Feline Cystitis Symptoms
The following symptoms/behaviours can be indicative of your cat having Feline Urologic Syndrome (cystitis):
- Repeatedly visiting the litter tray
- Straining to urinate you may hear your cat crying at the litter box
- Only passing a few drops of urine at a time
- Suddenly stopping using the litter tray or urinating in other places around the house (periuria). -Your cat may choose hard cool places to urinate due to the irritation of their bladder wall
- Strong-smelling urine (there may also be blood present on testing)
- Over-grooming, particularly around the perineum.
If your cat is struggling to urinate, this can be very dangerous, so it is important that you take your cat to the vet immediately. If there is a complete blockage of urine, this is classed as a medical emergency (if blockage is not relieved within 48 hours, there is an extremely high risk of cats dying of kidney failure as toxins will be retained).
The vet may need to extract urine through a syringe placed in the bladder or to catheterise the cat immediately. Male cats are much more prone to this blockage due to their urethra being smaller leading to a build-up of crystals.
Causes of Feline Cystitis
- A diabetic cat can be more prone to cystitis due to higher levels of protein and glucose in the urine contributing to growth of bacteria in the urinary system.
- Feline Idiopathic Cystitis has similarities to Interstitial Cystitis in humans in that there can be repetitive bouts of the illness with unknown origin. This is often diagnosed when a number of tests rule out other reasons for the cystitis. Some factors that have been found to be in common amongst sufferers however are a:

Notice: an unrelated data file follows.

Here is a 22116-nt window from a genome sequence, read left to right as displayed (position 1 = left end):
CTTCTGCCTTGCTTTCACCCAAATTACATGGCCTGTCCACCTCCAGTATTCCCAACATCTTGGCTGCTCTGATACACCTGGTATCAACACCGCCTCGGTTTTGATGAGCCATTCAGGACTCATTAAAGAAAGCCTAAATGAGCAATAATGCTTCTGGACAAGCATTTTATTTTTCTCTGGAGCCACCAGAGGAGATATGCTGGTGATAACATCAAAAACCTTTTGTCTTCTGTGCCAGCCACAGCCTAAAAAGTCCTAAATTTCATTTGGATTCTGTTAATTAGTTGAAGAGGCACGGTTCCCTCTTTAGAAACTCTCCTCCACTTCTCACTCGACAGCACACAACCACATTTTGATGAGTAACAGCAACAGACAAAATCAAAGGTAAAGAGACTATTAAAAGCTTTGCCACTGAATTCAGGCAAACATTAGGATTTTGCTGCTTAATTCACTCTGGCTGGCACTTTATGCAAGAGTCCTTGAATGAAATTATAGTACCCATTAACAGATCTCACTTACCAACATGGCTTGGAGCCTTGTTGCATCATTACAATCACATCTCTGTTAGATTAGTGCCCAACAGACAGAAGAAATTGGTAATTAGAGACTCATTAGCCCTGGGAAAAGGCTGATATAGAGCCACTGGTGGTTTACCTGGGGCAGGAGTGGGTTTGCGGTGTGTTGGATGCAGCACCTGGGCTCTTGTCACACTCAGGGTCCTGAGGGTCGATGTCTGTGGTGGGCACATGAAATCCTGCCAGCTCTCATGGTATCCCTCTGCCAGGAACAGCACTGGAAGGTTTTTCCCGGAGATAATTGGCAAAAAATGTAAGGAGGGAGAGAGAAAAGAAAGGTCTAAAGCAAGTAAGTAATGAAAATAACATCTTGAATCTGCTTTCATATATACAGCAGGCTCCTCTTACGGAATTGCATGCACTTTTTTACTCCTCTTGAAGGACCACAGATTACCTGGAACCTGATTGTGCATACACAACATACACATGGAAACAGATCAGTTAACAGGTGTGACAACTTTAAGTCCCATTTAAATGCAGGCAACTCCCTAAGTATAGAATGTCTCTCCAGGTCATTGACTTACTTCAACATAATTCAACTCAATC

- bladder lining that is not protected in the usual way against irritants, leading to ulceration, inflammation
- neurogenic inflammation nerves are stimulated by the brain through stress or by local damage to bladder lining to trigger neurotransmitters causing pain and inflammation
- stress (e.g. from noise, conflict with another cat, a new human in the house)
- Bacterial infection (problem can be exacerbated by cats not drinking enough water or holding onto urine for long periods due to not wishing to go out in the cold to urinate)
Urinary crystals/stones deposits of magnesium can build up blocking the urinary tract. Sometimes these contribute to cystitis and other times not (ultrasound and radiograph can show up the presence of these)
Preventing Feline Cystitis
- Encourage fluids make sure fresh water is always available, put water bowls in different places or provide a drinking fountain. If you can make the switch to tinned rather than dry food, please do, as dry food has been found to be a significant factor in cats becoming dehydrated. If your cat is too used to dry food to make the switch, you can add water to their dry food. A small amount of water can also be added to tinned food. Water bowls should be ceramic (low odour) and low-sided (so whiskers are not irritated and they can see around them). They should be placed away from noisy environments and the litter tray.
- Make sure there is one litter tray at least for each cat in your home.
- Try to decrease stress for your cat - give them space, access to outdoors, toys and play, and places to climb/hide.
Treating Feline Cystitis
- A culture and sensitivity test will give information as to whether your cat has an infection and if so which antibiotic it would respond to. Unfortunately, many cats are sometimes given full-spectrum antibiotics when there may not be any infection present at all. This promotes bacterial resistance and continued long-term pain and distress.
- D-Mannose is an all-natural and safe product which attaches to bacteria and flushes it away. It provides both short-term relief by attaching to E.coli and removing them from the body and, when used prophylactically, is successful in preventing the reoccurrence of problems.
Please see your vet if problems persist.